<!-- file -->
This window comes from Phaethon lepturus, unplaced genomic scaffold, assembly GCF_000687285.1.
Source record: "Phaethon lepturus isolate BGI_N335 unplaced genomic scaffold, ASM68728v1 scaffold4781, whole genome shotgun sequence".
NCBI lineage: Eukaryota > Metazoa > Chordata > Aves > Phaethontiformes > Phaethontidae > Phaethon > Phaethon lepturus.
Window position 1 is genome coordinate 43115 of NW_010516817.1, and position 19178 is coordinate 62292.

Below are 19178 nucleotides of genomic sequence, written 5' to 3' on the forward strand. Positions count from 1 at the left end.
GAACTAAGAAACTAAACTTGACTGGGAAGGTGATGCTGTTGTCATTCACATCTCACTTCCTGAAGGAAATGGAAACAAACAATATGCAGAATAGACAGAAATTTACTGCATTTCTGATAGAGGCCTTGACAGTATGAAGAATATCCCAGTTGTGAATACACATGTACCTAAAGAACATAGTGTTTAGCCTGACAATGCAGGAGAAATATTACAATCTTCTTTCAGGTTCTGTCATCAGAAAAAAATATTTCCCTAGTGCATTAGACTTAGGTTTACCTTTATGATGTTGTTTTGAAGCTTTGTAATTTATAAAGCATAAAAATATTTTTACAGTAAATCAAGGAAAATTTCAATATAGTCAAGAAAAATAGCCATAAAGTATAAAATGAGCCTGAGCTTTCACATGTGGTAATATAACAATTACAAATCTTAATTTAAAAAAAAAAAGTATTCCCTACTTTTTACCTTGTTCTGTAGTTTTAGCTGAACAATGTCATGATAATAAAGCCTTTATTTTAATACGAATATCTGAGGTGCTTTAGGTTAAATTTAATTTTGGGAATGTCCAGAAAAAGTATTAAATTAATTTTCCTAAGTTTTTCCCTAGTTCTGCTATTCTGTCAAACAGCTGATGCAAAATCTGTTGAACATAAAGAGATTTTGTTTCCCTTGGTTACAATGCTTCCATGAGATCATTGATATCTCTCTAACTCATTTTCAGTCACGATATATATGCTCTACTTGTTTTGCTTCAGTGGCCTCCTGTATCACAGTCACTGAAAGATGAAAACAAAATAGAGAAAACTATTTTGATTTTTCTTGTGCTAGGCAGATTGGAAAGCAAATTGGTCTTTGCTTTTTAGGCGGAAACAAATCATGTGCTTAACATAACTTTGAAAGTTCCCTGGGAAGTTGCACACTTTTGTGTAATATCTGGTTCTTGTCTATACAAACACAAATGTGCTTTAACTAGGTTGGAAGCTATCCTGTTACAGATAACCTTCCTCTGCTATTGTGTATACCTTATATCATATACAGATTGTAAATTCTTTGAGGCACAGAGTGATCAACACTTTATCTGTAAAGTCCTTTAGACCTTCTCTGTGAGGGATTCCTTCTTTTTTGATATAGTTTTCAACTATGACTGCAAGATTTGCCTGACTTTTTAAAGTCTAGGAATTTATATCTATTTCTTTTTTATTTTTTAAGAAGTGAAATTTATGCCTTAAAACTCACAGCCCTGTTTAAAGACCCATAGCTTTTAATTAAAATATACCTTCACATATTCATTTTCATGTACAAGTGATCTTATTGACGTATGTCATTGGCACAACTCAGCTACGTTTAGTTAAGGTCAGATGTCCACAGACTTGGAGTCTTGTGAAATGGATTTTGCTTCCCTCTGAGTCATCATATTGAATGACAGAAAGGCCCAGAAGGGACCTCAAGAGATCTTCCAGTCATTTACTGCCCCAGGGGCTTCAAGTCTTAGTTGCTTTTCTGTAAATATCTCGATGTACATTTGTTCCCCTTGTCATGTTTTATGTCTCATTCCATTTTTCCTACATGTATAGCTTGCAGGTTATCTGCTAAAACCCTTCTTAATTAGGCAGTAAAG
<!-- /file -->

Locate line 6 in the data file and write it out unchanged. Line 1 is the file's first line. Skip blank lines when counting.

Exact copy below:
GAACTAAGAAACTAAACTTGACTGGGAAGGTGATGCTGTTGTCATTCACATCTCACTTCCTGAAGGAAATGGAAACAAACAATATGCAGAATAGACAGAAATTTACTGCATTTCTGATAGAGGCCTTGACAGTATGAAGAATATCCCAGTTGTGAATACACATGTACCTAAAGAACATAGTGTTTAGCCTGACAATGCAGGAGAAATATTACAATCTTCTTTCAGGTTCTGTCATCAGAAAAAAATATTTCCCTAGTGCATTAGACTTAGGTTTACCTTTATGATGTTGTTTTGAAGCTTTGTAATTTATAAAGCATAAAAATATTTTTACAGTAAATCAAGGAAAATTTCAATATAGTCAAGAAAAATAGCCATAAAGTATAAAATGAGCCTGAGCTTTCACATGTGGTAATATAACAATTACAAATCTTAATTTAAAAAAAAAAAGTATTCCCTACTTTTTACCTTGTTCTGTAGTTTTAGCTGAACAATGTCATGATAATAAAGCCTTTATTTTAATACGAATATCTGAGGTGCTTTAGGTTAAATTTAATTTTGGGAATGTCCAGAAAAAGTATTAAATTAATTTTCCTAAGTTTTTCCCTAGTTCTGCTATTCTGTCAAACAGCTGATGCAAAATCTGTTGAACATAAAGAGATTTTGTTTCCCTTGGTTACAATGCTTCCATGAGATCATTGATATCTCTCTAACTCATTTTCAGTCACGATATATATGCTCTACTTGTTTTGCTTCAGTGGCCTCCTGTATCACAGTCACTGAAAGATGAAAACAAAATAGAGAAAACTATTTTGATTTTTCTTGTGCTAGGCAGATTGGAAAGCAAATTGGTCTTTGCTTTTTAGGCGGAAACAAATCATGTGCTTAACATAACTTTGAAAGTTCCCTGGGAAGTTGCACACTTTTGTGTAATATCTGGTTCTTGTCTATACAAACACAAATGTGCTTTAACTAGGTTGGAAGCTATCCTGTTACAGATAACCTTCCTCTGCTATTGTGTATACCTTATATCATATACAGATTGTAAATTCTTTGAGGCACAGAGTGATCAACACTTTATCTGTAAAGTCCTTTAGACCTTCTCTGTGAGGGATTCCTTCTTTTTTGATATAGTTTTCAACTATGACTGCAAGATTTGCCTGACTTTTTAAAGTCTAGGAATTTATATCTATTTCTTTTTTATTTTTTAAGAAGTGAAATTTATGCCTTAAAACTCACAGCCCTGTTTAAAGACCCATAGCTTTTAATTAAAATATACCTTCACATATTCATTTTCATGTACAAGTGATCTTATTGACGTATGTCATTGGCACAACTCAGCTACGTTTAGTTAAGGTCAGATGTCCACAGACTTGGAGTCTTGTGAAATGGATTTTGCTTCCCTCTGAGTCATCATATTGAATGACAGAAAGGCCCAGAAGGGACCTCAAGAGATCTTCCAGTCATTTACTGCCCCAGGGGCTTCAAGTCTTAGTTGCTTTTCTGTAAATATCTCGATGTACATTTGTTCCCCTTGTCATGTTTTATGTCTCATTCCATTTTTCCTACATGTATAGCTTGCAGGTTATCTGCTAAAACCCTTCTTAATTAGGCAGTAAAG